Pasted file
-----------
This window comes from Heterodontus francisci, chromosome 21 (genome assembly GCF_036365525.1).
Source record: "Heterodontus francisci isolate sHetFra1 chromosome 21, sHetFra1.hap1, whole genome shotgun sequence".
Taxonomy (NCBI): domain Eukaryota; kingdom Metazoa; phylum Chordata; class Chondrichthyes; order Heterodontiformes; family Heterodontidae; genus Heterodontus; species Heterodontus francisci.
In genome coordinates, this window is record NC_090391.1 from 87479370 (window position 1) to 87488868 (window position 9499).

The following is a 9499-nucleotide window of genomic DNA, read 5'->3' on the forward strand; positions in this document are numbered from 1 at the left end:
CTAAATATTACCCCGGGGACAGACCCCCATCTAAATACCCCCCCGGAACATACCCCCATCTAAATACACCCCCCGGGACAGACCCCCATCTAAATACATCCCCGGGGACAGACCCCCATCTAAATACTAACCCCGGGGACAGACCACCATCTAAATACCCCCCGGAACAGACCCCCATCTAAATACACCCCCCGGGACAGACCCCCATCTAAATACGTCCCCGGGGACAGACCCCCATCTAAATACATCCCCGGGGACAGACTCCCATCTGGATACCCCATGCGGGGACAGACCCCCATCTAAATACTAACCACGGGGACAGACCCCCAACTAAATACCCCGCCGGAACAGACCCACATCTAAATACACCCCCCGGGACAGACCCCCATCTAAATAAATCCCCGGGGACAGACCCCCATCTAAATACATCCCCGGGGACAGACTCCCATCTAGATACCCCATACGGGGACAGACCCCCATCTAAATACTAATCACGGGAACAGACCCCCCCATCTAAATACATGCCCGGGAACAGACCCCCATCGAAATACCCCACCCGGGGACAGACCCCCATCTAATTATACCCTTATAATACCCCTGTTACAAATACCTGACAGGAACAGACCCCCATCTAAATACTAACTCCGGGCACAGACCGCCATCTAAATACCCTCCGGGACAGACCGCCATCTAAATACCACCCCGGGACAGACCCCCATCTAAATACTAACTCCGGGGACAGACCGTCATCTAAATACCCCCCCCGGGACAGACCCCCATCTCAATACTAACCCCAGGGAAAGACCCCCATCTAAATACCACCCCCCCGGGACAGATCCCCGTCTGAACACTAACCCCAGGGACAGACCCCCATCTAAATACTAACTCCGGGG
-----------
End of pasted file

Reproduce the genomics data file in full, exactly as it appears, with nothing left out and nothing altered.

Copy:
This window comes from Heterodontus francisci, chromosome 21 (genome assembly GCF_036365525.1).
Source record: "Heterodontus francisci isolate sHetFra1 chromosome 21, sHetFra1.hap1, whole genome shotgun sequence".
Taxonomy (NCBI): domain Eukaryota; kingdom Metazoa; phylum Chordata; class Chondrichthyes; order Heterodontiformes; family Heterodontidae; genus Heterodontus; species Heterodontus francisci.
In genome coordinates, this window is record NC_090391.1 from 87479370 (window position 1) to 87488868 (window position 9499).

The following is a 9499-nucleotide window of genomic DNA, read 5'->3' on the forward strand; positions in this document are numbered from 1 at the left end:
CTAAATATTACCCCGGGGACAGACCCCCATCTAAATACCCCCCCGGAACATACCCCCATCTAAATACACCCCCCGGGACAGACCCCCATCTAAATACATCCCCGGGGACAGACCCCCATCTAAATACTAACCCCGGGGACAGACCACCATCTAAATACCCCCCGGAACAGACCCCCATCTAAATACACCCCCCGGGACAGACCCCCATCTAAATACGTCCCCGGGGACAGACCCCCATCTAAATACATCCCCGGGGACAGACTCCCATCTGGATACCCCATGCGGGGACAGACCCCCATCTAAATACTAACCACGGGGACAGACCCCCAACTAAATACCCCGCCGGAACAGACCCACATCTAAATACACCCCCCGGGACAGACCCCCATCTAAATAAATCCCCGGGGACAGACCCCCATCTAAATACATCCCCGGGGACAGACTCCCATCTAGATACCCCATACGGGGACAGACCCCCATCTAAATACTAATCACGGGAACAGACCCCCCCATCTAAATACATGCCCGGGAACAGACCCCCATCGAAATACCCCACCCGGGGACAGACCCCCATCTAATTATACCCTTATAATACCCCTGTTACAAATACCTGACAGGAACAGACCCCCATCTAAATACTAACTCCGGGCACAGACCGCCATCTAAATACCCTCCGGGACAGACCGCCATCTAAATACCACCCCGGGACAGACCCCCATCTAAATACTAACTCCGGGGACAGACCGTCATCTAAATACCCCCCCCGGGACAGACCCCCATCTCAATACTAACCCCAGGGAAAGACCCCCATCTAAATACCACCCCCCCGGGACAGATCCCCGTCTGAACACTAACCCCAGGGACAGACCCCCATCTAAATACTAACTCCGGGG